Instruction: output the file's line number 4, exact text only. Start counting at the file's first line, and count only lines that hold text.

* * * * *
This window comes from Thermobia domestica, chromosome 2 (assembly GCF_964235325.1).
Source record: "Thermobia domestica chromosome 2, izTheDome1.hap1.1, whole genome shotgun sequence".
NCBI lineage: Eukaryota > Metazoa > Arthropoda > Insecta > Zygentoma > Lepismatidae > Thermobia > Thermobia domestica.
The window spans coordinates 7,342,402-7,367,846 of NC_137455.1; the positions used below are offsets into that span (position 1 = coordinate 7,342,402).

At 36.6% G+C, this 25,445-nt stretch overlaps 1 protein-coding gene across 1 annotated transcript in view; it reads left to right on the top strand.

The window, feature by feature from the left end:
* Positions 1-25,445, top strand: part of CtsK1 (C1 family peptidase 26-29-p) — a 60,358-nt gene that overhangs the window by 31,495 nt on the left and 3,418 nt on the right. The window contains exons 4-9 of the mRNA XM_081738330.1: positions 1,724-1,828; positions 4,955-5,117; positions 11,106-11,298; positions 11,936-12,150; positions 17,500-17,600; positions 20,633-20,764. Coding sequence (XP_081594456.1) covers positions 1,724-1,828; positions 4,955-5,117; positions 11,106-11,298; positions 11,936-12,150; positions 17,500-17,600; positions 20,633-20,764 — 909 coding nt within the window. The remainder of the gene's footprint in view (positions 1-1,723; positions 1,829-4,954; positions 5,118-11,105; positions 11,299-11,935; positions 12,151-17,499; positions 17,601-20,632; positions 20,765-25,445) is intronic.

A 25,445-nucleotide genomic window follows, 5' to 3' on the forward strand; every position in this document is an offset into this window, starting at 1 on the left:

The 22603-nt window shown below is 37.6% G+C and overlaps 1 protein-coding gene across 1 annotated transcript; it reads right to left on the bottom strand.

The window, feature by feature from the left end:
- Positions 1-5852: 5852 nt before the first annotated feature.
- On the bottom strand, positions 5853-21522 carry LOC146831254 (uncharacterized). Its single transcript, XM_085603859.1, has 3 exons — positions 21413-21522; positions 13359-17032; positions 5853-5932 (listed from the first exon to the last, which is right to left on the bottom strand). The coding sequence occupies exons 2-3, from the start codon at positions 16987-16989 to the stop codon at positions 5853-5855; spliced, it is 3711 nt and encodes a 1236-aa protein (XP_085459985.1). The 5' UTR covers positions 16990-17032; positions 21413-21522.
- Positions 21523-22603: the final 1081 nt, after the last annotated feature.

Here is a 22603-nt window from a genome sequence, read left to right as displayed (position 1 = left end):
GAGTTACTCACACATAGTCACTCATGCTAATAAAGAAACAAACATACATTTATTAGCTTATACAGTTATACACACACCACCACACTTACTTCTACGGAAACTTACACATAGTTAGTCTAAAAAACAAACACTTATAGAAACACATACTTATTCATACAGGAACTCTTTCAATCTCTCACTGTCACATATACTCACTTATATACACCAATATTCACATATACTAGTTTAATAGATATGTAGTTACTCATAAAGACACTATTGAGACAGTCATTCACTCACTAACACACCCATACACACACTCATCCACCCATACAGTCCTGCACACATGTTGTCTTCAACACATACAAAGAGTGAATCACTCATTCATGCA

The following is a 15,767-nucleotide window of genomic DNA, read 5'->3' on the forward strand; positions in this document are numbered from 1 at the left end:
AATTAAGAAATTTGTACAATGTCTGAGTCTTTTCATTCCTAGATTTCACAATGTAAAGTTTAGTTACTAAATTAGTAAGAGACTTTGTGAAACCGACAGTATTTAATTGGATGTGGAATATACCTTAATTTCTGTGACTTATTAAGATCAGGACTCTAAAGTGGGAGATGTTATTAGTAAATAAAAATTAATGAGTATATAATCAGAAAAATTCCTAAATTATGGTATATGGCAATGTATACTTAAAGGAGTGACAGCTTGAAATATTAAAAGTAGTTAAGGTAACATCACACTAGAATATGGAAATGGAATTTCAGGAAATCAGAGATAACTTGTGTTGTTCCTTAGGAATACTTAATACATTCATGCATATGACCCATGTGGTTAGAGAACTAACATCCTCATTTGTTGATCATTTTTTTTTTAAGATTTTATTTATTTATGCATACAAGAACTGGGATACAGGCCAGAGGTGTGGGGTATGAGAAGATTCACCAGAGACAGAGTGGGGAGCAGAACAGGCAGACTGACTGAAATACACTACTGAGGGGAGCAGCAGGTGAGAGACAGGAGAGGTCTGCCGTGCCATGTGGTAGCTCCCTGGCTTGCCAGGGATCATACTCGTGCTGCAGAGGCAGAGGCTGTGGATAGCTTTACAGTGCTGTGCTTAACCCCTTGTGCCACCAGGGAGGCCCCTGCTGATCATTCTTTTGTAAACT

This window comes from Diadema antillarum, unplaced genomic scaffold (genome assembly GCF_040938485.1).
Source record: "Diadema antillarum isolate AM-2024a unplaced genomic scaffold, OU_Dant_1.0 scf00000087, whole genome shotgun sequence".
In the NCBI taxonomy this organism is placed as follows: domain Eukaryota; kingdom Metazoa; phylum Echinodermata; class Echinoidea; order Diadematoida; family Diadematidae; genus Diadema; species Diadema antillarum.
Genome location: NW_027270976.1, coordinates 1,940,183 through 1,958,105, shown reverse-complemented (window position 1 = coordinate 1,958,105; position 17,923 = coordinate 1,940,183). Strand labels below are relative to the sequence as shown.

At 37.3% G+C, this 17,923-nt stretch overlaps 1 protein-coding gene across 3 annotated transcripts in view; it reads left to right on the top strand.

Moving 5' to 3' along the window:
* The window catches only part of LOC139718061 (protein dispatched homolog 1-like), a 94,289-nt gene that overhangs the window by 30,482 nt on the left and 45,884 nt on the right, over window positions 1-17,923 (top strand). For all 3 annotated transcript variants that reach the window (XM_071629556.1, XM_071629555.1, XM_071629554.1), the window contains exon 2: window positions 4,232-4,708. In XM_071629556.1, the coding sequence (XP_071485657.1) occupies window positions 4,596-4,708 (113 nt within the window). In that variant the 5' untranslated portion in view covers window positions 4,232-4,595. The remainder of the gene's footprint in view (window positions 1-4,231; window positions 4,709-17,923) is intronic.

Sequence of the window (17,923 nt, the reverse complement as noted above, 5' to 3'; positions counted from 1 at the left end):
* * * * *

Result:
The window spans coordinates 7,342,402-7,367,846 of NC_137455.1; the positions used below are offsets into that span (position 1 = coordinate 7,342,402).